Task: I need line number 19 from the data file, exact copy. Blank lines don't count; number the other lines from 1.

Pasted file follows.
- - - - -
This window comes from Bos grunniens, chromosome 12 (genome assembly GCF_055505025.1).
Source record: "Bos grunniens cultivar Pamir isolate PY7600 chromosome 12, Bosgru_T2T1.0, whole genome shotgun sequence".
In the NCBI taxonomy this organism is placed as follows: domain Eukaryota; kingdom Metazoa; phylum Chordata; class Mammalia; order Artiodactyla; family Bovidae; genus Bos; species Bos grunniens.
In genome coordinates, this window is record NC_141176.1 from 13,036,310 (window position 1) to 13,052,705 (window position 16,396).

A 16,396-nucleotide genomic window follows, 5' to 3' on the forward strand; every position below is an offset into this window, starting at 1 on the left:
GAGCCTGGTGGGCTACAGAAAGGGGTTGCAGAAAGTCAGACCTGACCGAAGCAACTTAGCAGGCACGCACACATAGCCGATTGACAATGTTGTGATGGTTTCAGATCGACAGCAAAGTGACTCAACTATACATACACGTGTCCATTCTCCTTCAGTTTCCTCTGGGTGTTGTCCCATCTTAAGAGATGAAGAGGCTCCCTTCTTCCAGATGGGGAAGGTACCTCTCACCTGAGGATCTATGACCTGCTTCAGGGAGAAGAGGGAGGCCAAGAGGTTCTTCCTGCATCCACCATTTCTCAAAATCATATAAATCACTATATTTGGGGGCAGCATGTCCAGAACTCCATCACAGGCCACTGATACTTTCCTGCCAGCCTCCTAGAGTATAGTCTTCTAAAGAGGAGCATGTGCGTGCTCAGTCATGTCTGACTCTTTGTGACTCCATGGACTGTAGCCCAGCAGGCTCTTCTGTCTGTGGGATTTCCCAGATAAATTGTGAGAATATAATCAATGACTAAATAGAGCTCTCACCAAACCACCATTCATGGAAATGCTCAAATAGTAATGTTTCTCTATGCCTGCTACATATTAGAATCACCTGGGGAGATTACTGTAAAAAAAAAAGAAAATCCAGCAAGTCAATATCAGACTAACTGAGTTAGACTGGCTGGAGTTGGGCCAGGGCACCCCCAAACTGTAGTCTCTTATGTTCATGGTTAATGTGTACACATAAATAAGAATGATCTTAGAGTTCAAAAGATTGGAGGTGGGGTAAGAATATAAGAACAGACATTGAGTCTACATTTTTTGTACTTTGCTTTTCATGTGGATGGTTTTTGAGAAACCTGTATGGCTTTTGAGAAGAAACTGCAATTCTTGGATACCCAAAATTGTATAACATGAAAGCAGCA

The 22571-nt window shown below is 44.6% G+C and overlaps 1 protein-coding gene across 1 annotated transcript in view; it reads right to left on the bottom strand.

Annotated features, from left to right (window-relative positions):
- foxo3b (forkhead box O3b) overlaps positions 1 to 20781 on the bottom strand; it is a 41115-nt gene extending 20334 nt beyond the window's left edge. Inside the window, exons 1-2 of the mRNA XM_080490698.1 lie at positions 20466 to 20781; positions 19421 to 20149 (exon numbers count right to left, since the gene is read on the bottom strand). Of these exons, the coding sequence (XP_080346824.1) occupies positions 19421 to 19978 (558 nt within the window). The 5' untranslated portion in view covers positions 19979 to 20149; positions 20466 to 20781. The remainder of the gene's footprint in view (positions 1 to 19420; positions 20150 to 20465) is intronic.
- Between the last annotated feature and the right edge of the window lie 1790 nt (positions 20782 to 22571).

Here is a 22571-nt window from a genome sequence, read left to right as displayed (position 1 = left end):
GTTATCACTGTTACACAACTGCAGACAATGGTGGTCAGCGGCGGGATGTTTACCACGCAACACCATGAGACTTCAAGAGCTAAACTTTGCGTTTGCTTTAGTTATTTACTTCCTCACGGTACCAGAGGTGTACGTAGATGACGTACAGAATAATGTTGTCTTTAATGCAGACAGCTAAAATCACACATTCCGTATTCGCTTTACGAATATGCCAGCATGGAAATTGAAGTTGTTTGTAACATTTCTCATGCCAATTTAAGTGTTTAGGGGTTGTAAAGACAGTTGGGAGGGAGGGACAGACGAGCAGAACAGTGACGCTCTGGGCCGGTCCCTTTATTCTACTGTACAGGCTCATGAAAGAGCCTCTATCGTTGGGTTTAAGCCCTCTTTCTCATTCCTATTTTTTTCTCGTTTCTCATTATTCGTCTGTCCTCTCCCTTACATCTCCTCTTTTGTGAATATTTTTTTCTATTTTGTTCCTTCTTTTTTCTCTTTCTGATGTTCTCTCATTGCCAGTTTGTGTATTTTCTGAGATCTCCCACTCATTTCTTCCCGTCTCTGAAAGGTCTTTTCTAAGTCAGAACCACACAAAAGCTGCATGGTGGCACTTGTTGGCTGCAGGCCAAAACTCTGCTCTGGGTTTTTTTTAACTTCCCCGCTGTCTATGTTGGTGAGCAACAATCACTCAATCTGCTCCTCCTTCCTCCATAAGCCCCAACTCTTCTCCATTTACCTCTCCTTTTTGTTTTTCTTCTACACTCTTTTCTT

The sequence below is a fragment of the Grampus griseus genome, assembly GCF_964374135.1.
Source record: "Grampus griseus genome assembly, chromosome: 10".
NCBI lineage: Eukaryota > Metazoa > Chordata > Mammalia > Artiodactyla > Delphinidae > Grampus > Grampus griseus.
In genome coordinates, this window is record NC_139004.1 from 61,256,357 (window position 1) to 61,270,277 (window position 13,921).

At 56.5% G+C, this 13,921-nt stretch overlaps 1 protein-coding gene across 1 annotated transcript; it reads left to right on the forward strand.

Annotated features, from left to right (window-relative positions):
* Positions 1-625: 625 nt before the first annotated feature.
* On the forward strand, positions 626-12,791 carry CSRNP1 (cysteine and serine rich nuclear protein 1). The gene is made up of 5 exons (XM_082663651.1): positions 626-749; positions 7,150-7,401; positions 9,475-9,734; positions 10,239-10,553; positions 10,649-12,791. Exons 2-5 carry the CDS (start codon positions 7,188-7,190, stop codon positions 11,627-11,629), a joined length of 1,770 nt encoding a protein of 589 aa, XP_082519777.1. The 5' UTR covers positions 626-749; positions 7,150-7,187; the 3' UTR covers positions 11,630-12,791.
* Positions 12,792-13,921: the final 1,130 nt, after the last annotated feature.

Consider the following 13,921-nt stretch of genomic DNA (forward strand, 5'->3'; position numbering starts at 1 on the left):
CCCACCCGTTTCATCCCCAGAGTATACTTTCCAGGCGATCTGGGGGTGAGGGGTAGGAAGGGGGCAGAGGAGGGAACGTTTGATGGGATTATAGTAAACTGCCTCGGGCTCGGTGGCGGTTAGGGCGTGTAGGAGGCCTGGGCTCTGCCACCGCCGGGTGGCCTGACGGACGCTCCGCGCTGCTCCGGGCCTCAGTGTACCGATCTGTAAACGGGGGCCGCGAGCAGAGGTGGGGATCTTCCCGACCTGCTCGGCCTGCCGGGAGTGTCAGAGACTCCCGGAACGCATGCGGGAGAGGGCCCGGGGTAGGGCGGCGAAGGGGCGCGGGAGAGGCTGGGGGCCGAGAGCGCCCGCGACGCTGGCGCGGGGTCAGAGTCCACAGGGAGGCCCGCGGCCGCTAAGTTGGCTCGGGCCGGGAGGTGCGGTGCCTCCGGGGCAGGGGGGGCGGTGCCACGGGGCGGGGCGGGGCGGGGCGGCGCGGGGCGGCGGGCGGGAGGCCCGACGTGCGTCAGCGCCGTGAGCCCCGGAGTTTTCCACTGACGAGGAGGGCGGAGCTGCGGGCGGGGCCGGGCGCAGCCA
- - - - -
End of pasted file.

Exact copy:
* Positions 1-625: 625 nt before the first annotated feature.